CBT was introduced in the Maldives with support from the United Nations Development Programme (UNDP), as part of a comprehensive pilot initiative in 2011. In total, two months of intense CBT trainings, workshops and performances were carried out in Male’ and islands, and a total of three outreach activities were organized on three different atolls: Thaa, Meemu and Haa Dhaalu Atoll. The main objective of the activities was to introduce CBT on the islands, test its usefulness and validity as a dialogue promoting tool and to explore some of the problems and conflicts present on the islands.
In Kolhufushi Island, the two-day CBT workshop was followed by a playback theatre performance held at the only school on the island. A total of 22 participants, ranging in ages 19 to 58 participated in the activities.
Through this activity the community was presented with the opportunity to look at some of the current situations creating conflict on the island. Not surprisingly, most of their comments were related to the aftermath of the tsunami. When asked to make theatrical images of how they would wish the future to look like on the island, the participants aspired to a return to a “normal life, as it was before the tsunami - a life where people smiled at each other, and a life where people can live in peace, with proper housing, education and employment.”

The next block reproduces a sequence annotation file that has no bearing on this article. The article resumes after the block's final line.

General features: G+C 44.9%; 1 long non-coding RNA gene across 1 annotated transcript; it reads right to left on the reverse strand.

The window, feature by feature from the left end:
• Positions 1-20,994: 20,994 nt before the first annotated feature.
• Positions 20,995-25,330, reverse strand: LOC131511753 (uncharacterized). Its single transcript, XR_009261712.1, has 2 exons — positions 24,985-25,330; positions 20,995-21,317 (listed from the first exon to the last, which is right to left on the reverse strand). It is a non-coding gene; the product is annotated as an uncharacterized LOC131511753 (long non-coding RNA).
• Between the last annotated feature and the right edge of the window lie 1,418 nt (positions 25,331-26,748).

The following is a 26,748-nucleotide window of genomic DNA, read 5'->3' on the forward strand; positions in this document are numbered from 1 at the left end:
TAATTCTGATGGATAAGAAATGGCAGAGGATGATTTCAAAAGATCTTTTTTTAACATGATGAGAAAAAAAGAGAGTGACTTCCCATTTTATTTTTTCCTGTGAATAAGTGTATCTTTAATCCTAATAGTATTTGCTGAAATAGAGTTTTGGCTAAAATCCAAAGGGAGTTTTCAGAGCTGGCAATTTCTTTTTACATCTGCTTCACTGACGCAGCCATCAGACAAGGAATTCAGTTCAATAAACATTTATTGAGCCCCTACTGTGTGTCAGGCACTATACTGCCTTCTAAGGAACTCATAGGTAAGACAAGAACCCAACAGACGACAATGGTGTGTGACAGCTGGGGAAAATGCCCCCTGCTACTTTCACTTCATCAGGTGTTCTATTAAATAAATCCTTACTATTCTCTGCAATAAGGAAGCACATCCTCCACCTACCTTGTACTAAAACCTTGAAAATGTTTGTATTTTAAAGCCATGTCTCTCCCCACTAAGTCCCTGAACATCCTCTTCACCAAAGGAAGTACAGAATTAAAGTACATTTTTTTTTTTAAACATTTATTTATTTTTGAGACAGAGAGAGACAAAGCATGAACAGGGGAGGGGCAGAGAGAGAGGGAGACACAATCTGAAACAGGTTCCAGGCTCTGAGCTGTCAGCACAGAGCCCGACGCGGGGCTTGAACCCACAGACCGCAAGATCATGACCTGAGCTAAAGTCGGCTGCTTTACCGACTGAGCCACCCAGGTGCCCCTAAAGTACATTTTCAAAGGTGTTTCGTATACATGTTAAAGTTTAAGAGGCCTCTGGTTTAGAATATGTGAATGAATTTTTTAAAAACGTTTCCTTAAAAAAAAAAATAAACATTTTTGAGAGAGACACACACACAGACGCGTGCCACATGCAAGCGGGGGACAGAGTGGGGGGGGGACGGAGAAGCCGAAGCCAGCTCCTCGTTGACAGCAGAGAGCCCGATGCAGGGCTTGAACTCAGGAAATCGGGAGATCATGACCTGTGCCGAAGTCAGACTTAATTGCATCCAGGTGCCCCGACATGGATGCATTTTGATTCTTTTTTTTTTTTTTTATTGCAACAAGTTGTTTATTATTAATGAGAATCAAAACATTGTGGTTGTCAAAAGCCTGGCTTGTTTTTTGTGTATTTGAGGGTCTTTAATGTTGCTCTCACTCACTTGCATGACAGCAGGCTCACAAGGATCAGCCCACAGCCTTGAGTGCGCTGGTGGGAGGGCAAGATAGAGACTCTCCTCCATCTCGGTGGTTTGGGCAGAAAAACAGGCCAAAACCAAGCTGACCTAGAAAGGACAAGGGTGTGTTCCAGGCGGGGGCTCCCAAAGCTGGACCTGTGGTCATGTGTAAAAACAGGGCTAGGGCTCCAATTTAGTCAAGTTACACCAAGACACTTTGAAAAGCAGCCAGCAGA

During the theatre exercises, some of the participants used their experiences to tell their personal stories of what happened to them and their families during the tsunami. Many of them had experienced death in the family or were forced to help others who had lost someone close. “After 8 years, I finally felt I could share what happened during those days. It hurts to tell these stories, but I also feel better finally doing so,” one of the male participants shared with the group. Another affirmed her belief that the people on the island will eventually overcome their difficulties and create a better future for themselves and their community.